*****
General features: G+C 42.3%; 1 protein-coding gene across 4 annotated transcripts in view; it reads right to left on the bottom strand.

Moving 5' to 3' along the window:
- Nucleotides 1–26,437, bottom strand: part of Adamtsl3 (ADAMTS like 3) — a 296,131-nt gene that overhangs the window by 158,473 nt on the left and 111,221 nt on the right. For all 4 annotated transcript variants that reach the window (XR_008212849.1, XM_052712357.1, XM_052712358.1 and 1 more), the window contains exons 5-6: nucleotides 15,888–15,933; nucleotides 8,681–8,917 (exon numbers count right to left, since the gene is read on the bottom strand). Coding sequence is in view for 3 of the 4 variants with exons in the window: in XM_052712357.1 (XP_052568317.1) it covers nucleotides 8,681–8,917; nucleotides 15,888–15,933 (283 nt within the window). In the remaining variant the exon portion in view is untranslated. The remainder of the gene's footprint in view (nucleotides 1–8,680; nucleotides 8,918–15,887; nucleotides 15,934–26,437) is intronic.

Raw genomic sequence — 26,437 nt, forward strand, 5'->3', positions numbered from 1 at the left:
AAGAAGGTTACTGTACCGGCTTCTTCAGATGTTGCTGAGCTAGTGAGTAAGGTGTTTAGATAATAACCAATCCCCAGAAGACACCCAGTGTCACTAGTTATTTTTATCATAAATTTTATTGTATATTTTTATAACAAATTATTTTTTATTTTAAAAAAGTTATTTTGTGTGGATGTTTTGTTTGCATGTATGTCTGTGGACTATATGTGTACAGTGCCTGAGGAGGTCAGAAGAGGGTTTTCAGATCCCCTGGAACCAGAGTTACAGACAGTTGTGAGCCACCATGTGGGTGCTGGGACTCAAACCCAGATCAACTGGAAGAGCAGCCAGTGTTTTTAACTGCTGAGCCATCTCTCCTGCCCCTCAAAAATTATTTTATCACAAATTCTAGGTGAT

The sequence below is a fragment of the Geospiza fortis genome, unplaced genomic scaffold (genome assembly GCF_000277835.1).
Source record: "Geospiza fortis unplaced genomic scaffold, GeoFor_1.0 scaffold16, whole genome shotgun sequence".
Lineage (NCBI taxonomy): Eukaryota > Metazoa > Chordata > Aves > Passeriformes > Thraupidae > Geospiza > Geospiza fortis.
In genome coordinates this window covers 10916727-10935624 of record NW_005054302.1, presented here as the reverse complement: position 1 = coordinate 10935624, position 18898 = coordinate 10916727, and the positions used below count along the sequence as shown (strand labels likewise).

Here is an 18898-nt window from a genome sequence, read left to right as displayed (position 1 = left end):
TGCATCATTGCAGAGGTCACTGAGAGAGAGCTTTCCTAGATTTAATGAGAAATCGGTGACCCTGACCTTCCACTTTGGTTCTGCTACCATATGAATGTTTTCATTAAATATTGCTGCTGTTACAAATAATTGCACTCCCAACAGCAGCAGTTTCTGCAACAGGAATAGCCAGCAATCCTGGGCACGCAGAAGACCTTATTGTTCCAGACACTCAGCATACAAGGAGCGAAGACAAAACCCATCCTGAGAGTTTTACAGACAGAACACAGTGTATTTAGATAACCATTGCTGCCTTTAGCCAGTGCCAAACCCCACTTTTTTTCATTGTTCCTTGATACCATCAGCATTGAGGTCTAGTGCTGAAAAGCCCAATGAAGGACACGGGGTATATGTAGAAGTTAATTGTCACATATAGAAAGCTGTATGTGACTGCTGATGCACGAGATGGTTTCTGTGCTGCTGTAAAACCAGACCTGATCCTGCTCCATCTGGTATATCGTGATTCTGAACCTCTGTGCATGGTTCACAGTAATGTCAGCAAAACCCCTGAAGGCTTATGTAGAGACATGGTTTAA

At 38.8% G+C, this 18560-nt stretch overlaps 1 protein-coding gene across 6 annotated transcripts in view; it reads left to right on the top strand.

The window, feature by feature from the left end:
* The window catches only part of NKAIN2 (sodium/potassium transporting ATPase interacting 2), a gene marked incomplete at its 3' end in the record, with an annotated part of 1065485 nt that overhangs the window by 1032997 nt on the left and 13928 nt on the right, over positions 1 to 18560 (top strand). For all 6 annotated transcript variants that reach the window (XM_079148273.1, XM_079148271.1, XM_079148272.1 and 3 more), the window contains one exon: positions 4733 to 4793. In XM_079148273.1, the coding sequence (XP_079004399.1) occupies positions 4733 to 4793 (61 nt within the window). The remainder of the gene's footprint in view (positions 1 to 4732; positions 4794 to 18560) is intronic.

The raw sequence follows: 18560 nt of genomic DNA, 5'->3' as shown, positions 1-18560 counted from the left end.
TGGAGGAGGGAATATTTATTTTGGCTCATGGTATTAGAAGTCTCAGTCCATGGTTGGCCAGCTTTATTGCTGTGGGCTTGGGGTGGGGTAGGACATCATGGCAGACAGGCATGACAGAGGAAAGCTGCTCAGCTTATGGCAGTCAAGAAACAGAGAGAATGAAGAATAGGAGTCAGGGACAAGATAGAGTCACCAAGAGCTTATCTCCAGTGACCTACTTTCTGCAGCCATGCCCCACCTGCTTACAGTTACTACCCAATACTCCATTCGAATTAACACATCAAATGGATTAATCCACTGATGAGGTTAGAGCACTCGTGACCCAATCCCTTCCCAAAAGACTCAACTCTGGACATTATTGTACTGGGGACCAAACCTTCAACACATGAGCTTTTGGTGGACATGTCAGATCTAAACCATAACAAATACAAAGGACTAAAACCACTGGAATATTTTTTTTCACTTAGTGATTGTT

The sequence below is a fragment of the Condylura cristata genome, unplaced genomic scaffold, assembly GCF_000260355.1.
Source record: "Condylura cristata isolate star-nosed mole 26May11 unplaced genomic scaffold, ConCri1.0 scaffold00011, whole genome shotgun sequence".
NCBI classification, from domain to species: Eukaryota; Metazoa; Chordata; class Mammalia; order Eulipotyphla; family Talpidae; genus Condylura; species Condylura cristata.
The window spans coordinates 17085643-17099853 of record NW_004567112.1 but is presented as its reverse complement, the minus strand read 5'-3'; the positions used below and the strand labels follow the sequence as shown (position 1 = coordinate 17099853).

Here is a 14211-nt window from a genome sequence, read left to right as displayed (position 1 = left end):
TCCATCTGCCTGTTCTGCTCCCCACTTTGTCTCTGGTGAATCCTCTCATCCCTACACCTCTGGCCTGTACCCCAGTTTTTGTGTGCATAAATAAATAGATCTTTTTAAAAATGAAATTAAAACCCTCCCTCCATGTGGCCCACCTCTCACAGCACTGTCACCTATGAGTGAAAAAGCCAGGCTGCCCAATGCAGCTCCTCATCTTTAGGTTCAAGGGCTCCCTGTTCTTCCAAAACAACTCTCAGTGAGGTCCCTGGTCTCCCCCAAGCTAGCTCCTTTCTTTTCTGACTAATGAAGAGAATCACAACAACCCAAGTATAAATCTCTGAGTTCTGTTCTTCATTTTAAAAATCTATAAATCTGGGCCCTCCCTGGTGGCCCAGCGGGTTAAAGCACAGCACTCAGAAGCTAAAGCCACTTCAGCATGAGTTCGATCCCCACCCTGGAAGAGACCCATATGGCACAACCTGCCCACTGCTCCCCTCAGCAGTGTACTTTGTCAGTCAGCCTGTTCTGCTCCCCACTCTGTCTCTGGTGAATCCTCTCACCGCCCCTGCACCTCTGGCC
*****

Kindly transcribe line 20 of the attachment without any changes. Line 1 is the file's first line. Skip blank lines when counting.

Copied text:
The window spans coordinates 17085643-17099853 of record NW_004567112.1 but is presented as its reverse complement, the minus strand read 5'-3'; the positions used below and the strand labels follow the sequence as shown (position 1 = coordinate 17099853).